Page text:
Nowak said he did not think increasing the amount would necessarily make the town more attractive to younger talent and noted if someone did not want to move to Adams they probably won't move to Adams.
"If they don't want to come here they are not going to come no matter what the salary range is because that is not their thing," he said. "I picture someone with a young family who wants to raise their family here to come here."
Nowak said he would feel better with the higher salary if it was earned and added he did not think a new administrator should receive this higher amount if they opted out of living in Adams.
The town has gone through many administrators over the past few years, he said, and that he hoped the search committee really looked into candidates' pasts before recommending them to the full board for an interview.
"I have seen a lot of good candidates on paper ... Tony came in we said, 'don't leave we are hiring you' and bang we had him," Nowak said. "I think quality can come with a good tongue and good mouth and not with action so whoever is selected we have to look deeply into some of these people."
Although the Finance Committee cannot change this number they may not recommend it to town meeting.
In other business, the Selectmen approved Vote For Susan organizer Virginia Duval's request to place signs encouraging residents to vote on town property.
"Obviously they are not political signs in they don't support any candidate. They just encourage people to vote," Duval said.
The Vote For Susan project piggybacks off of the efforts of the Suffrage Centennial Celebration Committee who plan to hold a celebration in 2020.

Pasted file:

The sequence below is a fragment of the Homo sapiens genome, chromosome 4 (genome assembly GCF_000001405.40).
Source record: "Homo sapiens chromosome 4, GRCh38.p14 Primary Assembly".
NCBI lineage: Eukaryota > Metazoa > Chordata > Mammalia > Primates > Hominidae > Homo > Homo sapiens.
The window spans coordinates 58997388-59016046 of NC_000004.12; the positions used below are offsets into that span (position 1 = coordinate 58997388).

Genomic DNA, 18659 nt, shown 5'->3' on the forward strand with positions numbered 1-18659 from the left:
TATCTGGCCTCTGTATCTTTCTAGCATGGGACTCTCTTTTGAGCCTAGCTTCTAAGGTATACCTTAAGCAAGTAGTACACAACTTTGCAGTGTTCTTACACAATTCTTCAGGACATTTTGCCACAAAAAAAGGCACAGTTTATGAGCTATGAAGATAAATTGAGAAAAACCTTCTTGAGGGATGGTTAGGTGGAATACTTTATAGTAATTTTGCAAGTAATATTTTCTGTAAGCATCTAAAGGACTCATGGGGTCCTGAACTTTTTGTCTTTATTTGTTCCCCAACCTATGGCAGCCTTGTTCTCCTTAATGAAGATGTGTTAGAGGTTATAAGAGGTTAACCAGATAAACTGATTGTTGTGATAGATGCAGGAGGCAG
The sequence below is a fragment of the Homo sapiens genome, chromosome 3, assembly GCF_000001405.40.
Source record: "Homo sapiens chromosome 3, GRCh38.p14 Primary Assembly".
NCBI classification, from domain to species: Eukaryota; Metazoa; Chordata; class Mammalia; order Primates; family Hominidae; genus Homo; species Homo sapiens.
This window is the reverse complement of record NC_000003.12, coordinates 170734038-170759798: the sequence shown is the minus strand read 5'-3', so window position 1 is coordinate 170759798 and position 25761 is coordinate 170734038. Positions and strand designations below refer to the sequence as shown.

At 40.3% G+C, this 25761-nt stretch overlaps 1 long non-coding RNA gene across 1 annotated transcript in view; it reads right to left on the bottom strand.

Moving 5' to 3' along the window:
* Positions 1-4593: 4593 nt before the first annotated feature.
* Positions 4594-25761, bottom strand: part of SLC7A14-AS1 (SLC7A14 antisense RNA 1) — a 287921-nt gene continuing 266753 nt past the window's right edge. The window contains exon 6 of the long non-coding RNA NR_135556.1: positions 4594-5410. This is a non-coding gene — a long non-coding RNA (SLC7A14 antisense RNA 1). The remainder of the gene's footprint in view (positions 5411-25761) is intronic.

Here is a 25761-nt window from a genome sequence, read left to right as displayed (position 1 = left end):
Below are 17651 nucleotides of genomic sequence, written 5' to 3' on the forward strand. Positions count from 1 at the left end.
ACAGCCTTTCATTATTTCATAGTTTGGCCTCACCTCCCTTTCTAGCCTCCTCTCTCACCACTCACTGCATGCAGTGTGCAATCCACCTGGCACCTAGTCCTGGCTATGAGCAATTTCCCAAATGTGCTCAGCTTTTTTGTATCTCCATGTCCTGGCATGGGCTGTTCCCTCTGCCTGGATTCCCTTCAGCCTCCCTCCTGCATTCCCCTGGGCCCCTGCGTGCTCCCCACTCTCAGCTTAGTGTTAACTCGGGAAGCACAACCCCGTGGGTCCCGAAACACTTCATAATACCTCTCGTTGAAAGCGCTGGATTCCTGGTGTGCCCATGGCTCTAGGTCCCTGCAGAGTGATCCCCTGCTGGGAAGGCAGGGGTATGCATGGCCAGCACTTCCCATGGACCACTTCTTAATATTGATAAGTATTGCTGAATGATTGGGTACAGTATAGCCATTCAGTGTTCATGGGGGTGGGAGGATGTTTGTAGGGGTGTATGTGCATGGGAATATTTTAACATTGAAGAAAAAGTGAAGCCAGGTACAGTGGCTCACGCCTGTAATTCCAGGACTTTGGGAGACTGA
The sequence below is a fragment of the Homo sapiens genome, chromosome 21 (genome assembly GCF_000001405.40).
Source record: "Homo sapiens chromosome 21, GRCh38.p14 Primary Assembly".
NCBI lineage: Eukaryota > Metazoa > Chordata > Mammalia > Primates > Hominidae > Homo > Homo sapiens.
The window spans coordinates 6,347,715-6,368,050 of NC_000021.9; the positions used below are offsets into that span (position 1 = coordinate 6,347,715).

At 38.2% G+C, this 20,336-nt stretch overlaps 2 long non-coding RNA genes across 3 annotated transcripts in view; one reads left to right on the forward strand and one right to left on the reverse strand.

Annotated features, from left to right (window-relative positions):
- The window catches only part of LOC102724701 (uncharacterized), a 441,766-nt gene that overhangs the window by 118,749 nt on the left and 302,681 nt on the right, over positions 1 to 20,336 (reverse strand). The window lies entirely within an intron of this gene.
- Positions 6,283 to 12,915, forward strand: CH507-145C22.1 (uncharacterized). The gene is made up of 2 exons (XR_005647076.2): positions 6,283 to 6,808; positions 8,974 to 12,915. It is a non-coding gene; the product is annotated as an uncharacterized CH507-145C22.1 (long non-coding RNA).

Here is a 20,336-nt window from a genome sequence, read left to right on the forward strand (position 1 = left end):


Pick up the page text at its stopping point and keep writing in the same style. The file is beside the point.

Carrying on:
The project encourages residents to register to vote, vote and get involved in local government.
Duval said residents can also get their own signs at McAndrews-King and Monarch Reality, however, the group does ask for a donation of some kind.
Before closing, Nowak said he has heard numerous complaints about folks not cleaning up after their dogs downtown.
"I walk every morning and there are always more droppings somewhere on Park Street," he said. "It shouldn't be going on."
Nowak added that the problem seems to even be plaguing the Greylock Glen walking trails.
There really isn't much the town can do but, he said, but he urged residents to take a stand against dog owners who don't clean up after their animals.
"I don't know how to solve it and all I can say is ... if anyone sees a dog and their owner and the dog defecates on the sidewalk or anywhere and they don't pick it up question them," he said. "It is getting bad."
iBerkshires.com welcomes critical, respectful dialogue; please keep comments focused on the issues and not on personalities. Profanity, obscenity, racist language and harassment are not allowed. iBerkshires reserves the right to ban commenters or remove commenting on any article at any time. Concerns may be sent to email@example.com.
iBerkshires.com welcomes critical, respectful dialogue. Name-calling, personal attacks, libel, slander or foul language is not allowed. All comments are reviewed before posting and will be deleted or edited as necessary.
We show up at hurricanes, budget meetings, high school games, accidents, fires and community events. We show up at celebrations and tragedies and everything in between. We show up so our readers can learn about pivotal events that affect their communities and their lives.
How important is local news to you? You can support independent, unbiased journalism and help iBerkshires grow for as a little as the cost of a cup of coffee a week.